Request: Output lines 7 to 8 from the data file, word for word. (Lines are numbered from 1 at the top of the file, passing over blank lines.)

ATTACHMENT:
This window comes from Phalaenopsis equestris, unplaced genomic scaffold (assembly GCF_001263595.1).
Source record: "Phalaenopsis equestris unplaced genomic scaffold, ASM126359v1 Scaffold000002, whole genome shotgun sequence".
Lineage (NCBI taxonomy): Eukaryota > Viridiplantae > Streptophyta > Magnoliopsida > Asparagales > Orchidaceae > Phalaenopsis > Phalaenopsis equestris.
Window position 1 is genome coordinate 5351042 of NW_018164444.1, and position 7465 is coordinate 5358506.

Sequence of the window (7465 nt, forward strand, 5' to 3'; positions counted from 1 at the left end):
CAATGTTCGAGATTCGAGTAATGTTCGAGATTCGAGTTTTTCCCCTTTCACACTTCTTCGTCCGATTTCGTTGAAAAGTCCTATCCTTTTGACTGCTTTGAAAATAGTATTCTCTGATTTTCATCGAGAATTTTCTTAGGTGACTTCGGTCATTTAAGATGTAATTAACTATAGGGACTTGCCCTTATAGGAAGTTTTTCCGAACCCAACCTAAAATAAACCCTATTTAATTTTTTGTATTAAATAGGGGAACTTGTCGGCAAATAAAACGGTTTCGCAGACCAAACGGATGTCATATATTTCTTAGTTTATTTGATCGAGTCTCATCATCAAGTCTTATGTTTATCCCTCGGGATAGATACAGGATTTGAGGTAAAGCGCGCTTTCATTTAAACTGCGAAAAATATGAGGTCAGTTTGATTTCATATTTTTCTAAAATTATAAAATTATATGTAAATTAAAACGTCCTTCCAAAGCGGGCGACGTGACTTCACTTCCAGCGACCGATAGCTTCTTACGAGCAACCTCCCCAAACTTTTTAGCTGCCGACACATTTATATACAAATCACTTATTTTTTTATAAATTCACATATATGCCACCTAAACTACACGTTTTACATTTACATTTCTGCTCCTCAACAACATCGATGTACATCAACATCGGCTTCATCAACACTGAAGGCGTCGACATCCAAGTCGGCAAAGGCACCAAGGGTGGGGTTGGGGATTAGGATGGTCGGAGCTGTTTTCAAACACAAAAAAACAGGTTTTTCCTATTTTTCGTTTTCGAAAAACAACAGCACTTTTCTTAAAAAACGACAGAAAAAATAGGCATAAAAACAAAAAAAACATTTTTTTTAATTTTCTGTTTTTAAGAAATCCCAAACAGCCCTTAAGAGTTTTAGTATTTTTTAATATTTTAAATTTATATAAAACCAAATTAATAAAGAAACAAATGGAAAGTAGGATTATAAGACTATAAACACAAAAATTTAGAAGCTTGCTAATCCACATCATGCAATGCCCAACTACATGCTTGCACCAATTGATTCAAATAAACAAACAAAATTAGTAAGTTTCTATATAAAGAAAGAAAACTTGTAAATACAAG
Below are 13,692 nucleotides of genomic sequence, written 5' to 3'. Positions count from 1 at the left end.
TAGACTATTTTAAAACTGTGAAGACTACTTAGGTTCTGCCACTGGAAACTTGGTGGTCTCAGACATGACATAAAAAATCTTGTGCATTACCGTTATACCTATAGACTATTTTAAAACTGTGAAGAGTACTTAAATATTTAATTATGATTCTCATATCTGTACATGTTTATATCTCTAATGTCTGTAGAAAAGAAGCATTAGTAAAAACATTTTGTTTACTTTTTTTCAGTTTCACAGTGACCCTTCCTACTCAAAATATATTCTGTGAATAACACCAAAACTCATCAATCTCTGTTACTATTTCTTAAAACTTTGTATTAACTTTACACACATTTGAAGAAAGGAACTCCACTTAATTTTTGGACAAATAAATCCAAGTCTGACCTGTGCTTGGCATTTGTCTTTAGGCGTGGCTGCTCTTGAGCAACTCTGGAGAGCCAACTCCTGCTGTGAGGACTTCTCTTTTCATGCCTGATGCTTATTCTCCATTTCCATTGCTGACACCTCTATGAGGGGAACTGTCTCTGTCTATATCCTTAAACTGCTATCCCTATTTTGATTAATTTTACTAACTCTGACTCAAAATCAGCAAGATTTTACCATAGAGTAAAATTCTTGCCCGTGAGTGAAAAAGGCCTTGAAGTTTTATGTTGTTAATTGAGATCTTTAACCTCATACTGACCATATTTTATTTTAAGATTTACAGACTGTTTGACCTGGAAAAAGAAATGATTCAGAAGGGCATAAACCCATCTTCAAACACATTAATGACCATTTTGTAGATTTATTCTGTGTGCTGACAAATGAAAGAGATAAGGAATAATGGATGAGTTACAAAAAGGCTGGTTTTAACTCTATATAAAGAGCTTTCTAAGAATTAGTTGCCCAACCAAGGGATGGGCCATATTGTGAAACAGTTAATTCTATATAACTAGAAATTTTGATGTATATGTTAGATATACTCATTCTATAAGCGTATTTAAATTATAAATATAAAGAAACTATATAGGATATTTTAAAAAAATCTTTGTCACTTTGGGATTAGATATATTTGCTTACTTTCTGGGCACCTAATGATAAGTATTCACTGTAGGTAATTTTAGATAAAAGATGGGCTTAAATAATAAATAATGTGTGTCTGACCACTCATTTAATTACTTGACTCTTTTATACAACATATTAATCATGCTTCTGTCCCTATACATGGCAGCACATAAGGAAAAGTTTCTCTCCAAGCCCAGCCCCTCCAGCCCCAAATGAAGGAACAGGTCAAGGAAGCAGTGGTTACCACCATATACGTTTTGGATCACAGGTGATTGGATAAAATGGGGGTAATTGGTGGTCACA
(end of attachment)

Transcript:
Below are 13,692 nucleotides of genomic sequence, written 5' to 3'. Positions count from 1 at the left end.
TAGACTATTTTAAAACTGTGAAGACTACTTAGGTTCTGCCACTGGAAACTTGGTGGTCTCAGACATGACATAAAAAATCTTGTGCATTACCGTTATACCTATAGACTATTTTAAAACTGTGAAGAGTACTTAAATATTTAATTATGATTCTCATATCTGTACATGTTTATATCTCTAATGTCTGTAGAAAAGAAGCATTAGTAAAAACATTTTGTTTACTTTTTTTCAGTTTCACAGTGACCCTTCCTACTCAAAATATATTCTGTGAATAACACCAAAACTCATCAATCTCTGTTACTATTTCTTAAAACTTTGTATTAACTTTACACACATTTGAAGAAAGGAACTCCACTTAATTTTTGGACAAATAAATCCAAGTCTGACCTGTGCTTGGCATTTGTCTTTAGGCGTGGCTGCTCTTGAGCAACTCTGGAGAGCCAACTCCTGCTGTGAGGACTTCTCTTTTCATGCCTGATGCTTATTCTCCATTTCCATTGCTGACACCTCTATGAGGGGAACTGTCTCTGTCTATATCCTTAAACTGCTATCCCTATTTTGATTAATTTTACTAACTCTGACTCAAAATCAGCAAGATTTTACCATAGAGTAAAATTCTTGCCCGTGAGTGAAAAAGGCCTTGAAGTTTTATGTTGTTAATTGAGATCTTTAACCTCATACTGACCATATTTTATTTTAAGATTTACAGACTGTTTGACCTGGAAAAAGAAATGATTCAGAAGGGCATAAACCCATCTTCAAACACATTAATGACCATTTTGTAGATTTATTCTGTGTGCTGACAAATGAAAGAGATAAGGAATAATGGATGAGTTACAAAAAGGCTGGTTTTAACTCTATATAAAGAGCTTTCTAAGAATTAGTTGCCCAACCAAGGGATGGGCCATATTGTGAAACAGTTAATTCTATATAACTAGAAATTTTGATGTATATGTTAGATATACTCATTCTATAAGCGTATTTAAATTATAAATATAAAGAAACTATATAGGATATTTTAAAAAAATCTTTGTCACTTTGGGATTAGATATATTTGCTTACTTTCTGGGCACCTAATGATAAGTATTCACTGTAGGTAATTTTAGATAAAAGATGGGCTTAAATAATAAATAATGTGTGTCTGACCACTCATTTAATTACTTGACTCTTTTATACAACATATTAATCATGCTTCTGTCCCTATACATGGCAGCACATAAGGAAAAGTTTCTCTCCAAGCCCAGCCCCTCCAGCCCCAAATGAAGGAACAGGTCAAGGAAGCAGTGGTTACCACCATATACGTTTTGGATCACAGGTGATTGGATAAAATGGGGGTAATTGGTGGTCACA